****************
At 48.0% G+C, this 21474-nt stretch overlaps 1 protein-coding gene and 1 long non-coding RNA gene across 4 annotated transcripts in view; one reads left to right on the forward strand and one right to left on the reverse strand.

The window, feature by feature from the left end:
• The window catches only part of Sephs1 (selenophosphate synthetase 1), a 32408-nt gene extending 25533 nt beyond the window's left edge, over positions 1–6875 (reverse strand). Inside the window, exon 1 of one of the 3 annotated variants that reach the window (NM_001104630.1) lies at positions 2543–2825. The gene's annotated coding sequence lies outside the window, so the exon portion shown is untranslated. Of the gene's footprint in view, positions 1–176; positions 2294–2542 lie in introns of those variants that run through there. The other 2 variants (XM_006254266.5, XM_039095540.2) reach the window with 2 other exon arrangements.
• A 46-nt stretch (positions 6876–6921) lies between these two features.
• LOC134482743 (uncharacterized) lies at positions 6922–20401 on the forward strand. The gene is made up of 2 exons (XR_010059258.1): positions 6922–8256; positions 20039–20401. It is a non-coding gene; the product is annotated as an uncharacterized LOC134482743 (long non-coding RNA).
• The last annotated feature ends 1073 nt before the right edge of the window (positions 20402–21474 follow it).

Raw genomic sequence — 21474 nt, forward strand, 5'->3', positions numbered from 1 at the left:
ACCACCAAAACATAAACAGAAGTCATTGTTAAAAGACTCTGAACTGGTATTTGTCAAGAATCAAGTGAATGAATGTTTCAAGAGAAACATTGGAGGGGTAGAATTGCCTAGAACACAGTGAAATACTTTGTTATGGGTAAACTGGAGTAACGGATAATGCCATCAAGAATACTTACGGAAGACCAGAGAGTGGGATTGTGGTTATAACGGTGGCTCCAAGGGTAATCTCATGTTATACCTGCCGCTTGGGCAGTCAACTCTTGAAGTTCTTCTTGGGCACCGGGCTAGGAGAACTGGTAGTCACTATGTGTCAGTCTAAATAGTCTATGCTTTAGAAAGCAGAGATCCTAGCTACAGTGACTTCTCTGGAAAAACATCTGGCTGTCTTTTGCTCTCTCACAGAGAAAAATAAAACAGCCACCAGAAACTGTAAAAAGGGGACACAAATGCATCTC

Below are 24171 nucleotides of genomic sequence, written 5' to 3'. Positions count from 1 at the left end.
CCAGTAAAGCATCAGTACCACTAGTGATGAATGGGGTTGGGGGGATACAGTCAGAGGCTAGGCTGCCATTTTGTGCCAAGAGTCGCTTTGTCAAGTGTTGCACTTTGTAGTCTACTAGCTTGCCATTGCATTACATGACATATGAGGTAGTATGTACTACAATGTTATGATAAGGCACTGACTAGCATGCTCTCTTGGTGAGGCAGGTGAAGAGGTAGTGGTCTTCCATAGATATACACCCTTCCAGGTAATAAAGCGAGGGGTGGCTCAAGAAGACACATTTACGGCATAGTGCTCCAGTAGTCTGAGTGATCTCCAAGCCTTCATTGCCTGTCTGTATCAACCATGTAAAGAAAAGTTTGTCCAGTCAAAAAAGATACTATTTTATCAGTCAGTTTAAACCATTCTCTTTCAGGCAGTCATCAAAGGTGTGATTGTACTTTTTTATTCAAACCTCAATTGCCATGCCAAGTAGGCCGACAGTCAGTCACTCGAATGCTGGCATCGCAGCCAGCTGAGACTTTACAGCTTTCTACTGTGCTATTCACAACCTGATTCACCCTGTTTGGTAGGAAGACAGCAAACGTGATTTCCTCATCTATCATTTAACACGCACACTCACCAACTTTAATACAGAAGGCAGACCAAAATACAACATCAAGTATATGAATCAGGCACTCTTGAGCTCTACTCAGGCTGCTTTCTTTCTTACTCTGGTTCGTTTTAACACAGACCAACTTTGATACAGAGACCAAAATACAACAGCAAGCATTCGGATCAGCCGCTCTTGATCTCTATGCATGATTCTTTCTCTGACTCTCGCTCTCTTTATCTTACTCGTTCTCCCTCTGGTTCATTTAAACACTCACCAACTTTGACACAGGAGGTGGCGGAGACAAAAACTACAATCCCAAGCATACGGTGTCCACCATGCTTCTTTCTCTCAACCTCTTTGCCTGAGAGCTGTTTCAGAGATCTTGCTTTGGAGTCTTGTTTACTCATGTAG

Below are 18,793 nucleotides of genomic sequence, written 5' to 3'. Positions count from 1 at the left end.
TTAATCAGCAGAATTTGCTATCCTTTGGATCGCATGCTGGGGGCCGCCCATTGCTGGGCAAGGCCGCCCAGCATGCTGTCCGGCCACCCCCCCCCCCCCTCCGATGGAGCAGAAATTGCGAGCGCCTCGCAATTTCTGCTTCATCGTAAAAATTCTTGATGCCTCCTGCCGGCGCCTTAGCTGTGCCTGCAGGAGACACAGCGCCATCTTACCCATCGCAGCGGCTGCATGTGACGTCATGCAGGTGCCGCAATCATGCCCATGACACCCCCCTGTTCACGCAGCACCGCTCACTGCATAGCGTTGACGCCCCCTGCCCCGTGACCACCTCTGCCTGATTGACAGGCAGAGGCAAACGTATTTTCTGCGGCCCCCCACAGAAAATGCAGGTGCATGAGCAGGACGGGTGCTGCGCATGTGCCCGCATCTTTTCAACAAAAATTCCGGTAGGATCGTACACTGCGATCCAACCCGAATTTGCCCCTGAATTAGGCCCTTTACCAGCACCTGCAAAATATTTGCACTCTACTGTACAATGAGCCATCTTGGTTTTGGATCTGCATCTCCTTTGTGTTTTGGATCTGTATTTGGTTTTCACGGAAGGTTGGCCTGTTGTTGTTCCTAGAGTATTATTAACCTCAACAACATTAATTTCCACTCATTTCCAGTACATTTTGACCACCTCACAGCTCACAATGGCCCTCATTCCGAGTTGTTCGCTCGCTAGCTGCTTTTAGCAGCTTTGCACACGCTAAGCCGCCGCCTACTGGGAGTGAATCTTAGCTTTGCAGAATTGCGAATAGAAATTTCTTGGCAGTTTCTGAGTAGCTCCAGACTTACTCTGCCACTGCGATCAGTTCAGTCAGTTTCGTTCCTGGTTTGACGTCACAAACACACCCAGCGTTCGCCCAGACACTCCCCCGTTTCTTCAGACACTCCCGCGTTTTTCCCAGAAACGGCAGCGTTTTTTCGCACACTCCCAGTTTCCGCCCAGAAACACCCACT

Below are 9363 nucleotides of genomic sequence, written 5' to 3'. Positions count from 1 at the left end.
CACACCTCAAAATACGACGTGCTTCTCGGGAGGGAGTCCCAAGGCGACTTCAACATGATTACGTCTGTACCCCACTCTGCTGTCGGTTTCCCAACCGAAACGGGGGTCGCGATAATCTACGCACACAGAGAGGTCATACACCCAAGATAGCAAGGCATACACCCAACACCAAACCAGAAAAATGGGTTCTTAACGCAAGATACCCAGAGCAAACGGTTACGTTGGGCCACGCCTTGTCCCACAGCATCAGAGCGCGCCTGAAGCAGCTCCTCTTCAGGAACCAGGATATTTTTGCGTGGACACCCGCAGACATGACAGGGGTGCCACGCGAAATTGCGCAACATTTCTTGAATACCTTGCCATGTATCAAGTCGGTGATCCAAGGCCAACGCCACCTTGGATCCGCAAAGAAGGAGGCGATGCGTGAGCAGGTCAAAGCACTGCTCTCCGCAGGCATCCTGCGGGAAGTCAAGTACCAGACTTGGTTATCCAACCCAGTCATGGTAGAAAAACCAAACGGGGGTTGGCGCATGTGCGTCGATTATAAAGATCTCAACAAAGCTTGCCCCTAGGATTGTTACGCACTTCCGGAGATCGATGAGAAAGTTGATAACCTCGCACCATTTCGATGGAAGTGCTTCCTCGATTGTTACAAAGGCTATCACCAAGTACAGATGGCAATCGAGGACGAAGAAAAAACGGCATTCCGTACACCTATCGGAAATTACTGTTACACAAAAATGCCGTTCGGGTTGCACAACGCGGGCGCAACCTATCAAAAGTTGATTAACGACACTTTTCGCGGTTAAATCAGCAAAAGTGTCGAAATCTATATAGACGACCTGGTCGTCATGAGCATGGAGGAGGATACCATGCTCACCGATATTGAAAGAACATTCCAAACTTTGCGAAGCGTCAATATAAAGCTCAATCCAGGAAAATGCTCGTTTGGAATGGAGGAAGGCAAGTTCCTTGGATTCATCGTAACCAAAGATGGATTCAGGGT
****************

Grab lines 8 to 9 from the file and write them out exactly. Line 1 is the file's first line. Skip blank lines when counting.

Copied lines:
ACCACCAAAACATAAACAGAAGTCATTGTTAAAAGACTCTGAACTGGTATTTGTCAAGAATCAAGTGAATGAATGTTTCAAGAGAAACATTGGAGGGGTAGAATTGCCTAGAACACAGTGAAATACTTTGTTATGGGTAAACTGGAGTAACGGATAATGCCATCAAGAATACTTACGGAAGACCAGAGAGTGGGATTGTGGTTATAACGGTGGCTCCAAGGGTAATCTCATGTTATACCTGCCGCTTGGGCAGTCAACTCTTGAAGTTCTTCTTGGGCACCGGGCTAGGAGAACTGGTAGTCACTATGTGTCAGTCTAAATAGTCTATGCTTTAGAAAGCAGAGATCCTAGCTACAGTGACTTCTCTGGAAAAACATCTGGCTGTCTTTTGCTCTCTCACAGAGAAAAATAAAACAGCCACCAGAAACTGTAAAAAGGGGACACAAATGCATCTC

Below are 24171 nucleotides of genomic sequence, written 5' to 3'. Positions count from 1 at the left end.